Although Derek has written more than 100 books of non-fiction, about art, travel and gardens (two of his favorites are The Magic of Monet’s Garden and Van Gogh’s Women), he is currently working on a novel in the genre of historical biography, similar to Loving Frank and The Paris Wife. Here is his formula for a successful novel, in order of importance:
1- WRITE A COMPELLING STORY. A good story usually contains suspense, drama, humor and surprise, and features a main character with a strong goal (eg: winning a girl; escaping prison; overcoming a disability; climbing an impossible mountain.) Identify your genre (eg: historical romance, science fiction, murder mystery); and read blockbuster titles in the same genre to discover why those books were successful.
2- CRAFT A GOOD BEGINNING, one that immediately hooks the reader. Try to hook the reader with your first paragraph and no later than the first page. One of Ken Follett’s best beginnings hooked the reader in his first sentence: “On the third day the camels died.”
3- CREATE MEMORABLE CHARACTERS, especially flawed or eccentric characters the reader can care about. Also characters that come into conflict with each other. Think Scarlett O’Hara, James Bond, Tarzan, Sherlock Holmes and the Godfather. Readers especially like to see a main character change during the course of the story; for example Michael Corleone in the Godfather where he changes from being an honest person to becoming a crime boss.
4- WRITE CONFRONTATIONAL DIALOG. Make it sound like dialog and not like a series of lectures. Also include interior monologue as distinct from dialog. When writing dialect to identify an ethnic character (for example an Irishman, Scotsman, Jamaican or Italian), don’t make the dialog too difficult for a reader to understand.
5- CHOOSE AN ENGAGING VOICE to tell your story (read Catcher in the Rye as a good example.) When in doubt choose the first person as it is the most intimate way to tell a story. Make your characters speak differently and have them display different mannerisms. For a good example of this read the beginning to Elizabeth George’s “What Happened Before I Shot Her” about a family of poor immigrants in London and how she has every character speak in such a distinctive voice you can tell who is talking without being told.
6- MOVE YOUR STORY ALONG. Keep your chapters to 10 pages or less. Build suspense and create tension. Express lots of emotion. Try to make the end of each chapter a cliff hanger. Limit flashbacks. Don’t overwrite scenes. The habit of James Michener to write 32 pages about a volcano eruption in his book titled Hawaii or 7 pages about making a ladder-back chair in Chesapeake doesn’t impress most modern readers. Avoid telling people WHAT happens and write it so they SEE it happen. For example telling people about the Clearances in Scotland during the 18th and 19th centuries when peasants were evicted from their homes to create sheep pasture, is not as interesting as having a character describe an actual Clearance taking place.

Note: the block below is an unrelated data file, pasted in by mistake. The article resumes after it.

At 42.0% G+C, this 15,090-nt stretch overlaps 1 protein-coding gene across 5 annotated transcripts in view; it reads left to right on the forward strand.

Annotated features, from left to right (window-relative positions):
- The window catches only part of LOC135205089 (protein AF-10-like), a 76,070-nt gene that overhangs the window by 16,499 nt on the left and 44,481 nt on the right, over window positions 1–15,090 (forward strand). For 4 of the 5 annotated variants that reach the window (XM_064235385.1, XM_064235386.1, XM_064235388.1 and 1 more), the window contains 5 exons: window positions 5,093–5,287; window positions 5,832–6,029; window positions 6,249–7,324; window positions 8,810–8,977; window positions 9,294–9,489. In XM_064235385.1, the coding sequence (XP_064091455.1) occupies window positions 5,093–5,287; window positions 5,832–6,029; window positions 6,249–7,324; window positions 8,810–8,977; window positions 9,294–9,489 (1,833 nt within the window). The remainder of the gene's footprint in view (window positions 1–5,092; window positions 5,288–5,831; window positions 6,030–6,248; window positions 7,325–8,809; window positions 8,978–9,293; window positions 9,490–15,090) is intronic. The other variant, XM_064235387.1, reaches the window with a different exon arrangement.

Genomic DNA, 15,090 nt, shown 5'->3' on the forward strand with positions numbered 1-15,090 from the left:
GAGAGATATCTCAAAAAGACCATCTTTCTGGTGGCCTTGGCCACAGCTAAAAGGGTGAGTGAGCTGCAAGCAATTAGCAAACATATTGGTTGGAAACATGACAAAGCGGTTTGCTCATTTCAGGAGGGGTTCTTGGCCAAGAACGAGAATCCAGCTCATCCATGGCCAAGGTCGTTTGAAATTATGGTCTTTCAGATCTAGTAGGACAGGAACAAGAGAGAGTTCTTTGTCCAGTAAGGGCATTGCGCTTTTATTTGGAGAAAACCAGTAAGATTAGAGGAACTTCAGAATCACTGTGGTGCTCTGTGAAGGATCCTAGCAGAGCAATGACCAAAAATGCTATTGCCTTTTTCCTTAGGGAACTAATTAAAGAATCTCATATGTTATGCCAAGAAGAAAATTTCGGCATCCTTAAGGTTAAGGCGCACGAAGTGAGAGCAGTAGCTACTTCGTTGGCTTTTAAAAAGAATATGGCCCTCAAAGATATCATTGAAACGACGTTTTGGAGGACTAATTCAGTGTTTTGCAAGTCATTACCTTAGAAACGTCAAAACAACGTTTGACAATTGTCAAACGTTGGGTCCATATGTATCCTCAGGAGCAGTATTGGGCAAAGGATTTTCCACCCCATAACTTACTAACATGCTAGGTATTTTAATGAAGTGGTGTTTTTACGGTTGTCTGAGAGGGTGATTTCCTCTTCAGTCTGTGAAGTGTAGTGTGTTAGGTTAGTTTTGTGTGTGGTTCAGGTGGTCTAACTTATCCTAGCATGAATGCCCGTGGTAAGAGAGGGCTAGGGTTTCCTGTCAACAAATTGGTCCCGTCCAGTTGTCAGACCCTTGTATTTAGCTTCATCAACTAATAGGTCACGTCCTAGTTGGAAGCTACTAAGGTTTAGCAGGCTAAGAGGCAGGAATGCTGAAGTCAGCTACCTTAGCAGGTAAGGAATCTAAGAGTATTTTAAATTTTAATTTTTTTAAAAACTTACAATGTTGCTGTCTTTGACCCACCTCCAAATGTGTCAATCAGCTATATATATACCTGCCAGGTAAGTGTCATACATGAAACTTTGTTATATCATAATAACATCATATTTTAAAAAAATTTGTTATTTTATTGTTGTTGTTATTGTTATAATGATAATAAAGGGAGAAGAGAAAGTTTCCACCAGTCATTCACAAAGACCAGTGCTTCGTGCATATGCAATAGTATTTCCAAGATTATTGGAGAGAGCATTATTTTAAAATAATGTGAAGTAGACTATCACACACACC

7- AVOID WORDS ENDING IN ‘ING’. Don’t say “he was swimming”; rather say “He swam” as it is more immediate. Self-edit ruthlessly to avoid redundant words and keep your text taunt.
8- IDENTIFY YOUR CORE AUDIENCE. Male? Female? Young Adult? Children of a particular age group? This is especially important when writing love scenes or violent passages as men generally prefer to read more explicit sex scenes, for example, than women; and more violence.
9- INJECT LOCAL COLOR. A big appeal of the James Bond series is exotic locations like Hong Kong and the Bahamas. Paint word pictures about places, especially travel destinations, local customs, food and drinks. Describe sights, sounds, touch and smells.
10- FINISH STRONG. Write a satisfying ending. Don’t disappoint your reader. They have invested too much valuable time to feel let down at the end. Dickens wrote two endings to Great Expectations – one where the lead character gets his girl and the other where they separate. The publisher insisted on the ending where he gets the girl because he felt the reader would feel cheated. When Arthur Conan Doyle got tired of writing about Sherlock Holmes he killed him off; but readers were so indignant he had to bring him back.
There are many other nuances, but these are the main requirements to impress an agent or publisher in my experience.
I was born and educated in the north of England. My first job was as a trainee reporter for the Shrewsbury Chronicle group of newspapers, covering news and features. After two years I moved to London to work as an account executive for a London public relations firm; and after seven years I immigrated to the US to become catalog manager for Burpee Seeds, one of
the company’s clients.
I became a US citizen in 1970 and left Burpee to write a series of garden books for a Chicago book publisher; and I continued writing non-fiction about art, travel and gardens as a free-lancer. I illustrated my books with my own photography which became a major source of income, selling stock images to publishers worldwide.
Most recently I have taken an interest in writing novels and have four projects in various stages of completion: a historical romance set in the 1820’s, a historical biography set 1898, a modern murder mystery and a modern political drama. My main residence and office is historic Cedaridge Farm, Bucks County, but I have a winter residence on Sanibel Island, Florida with an acre of coconut palms and banana trees.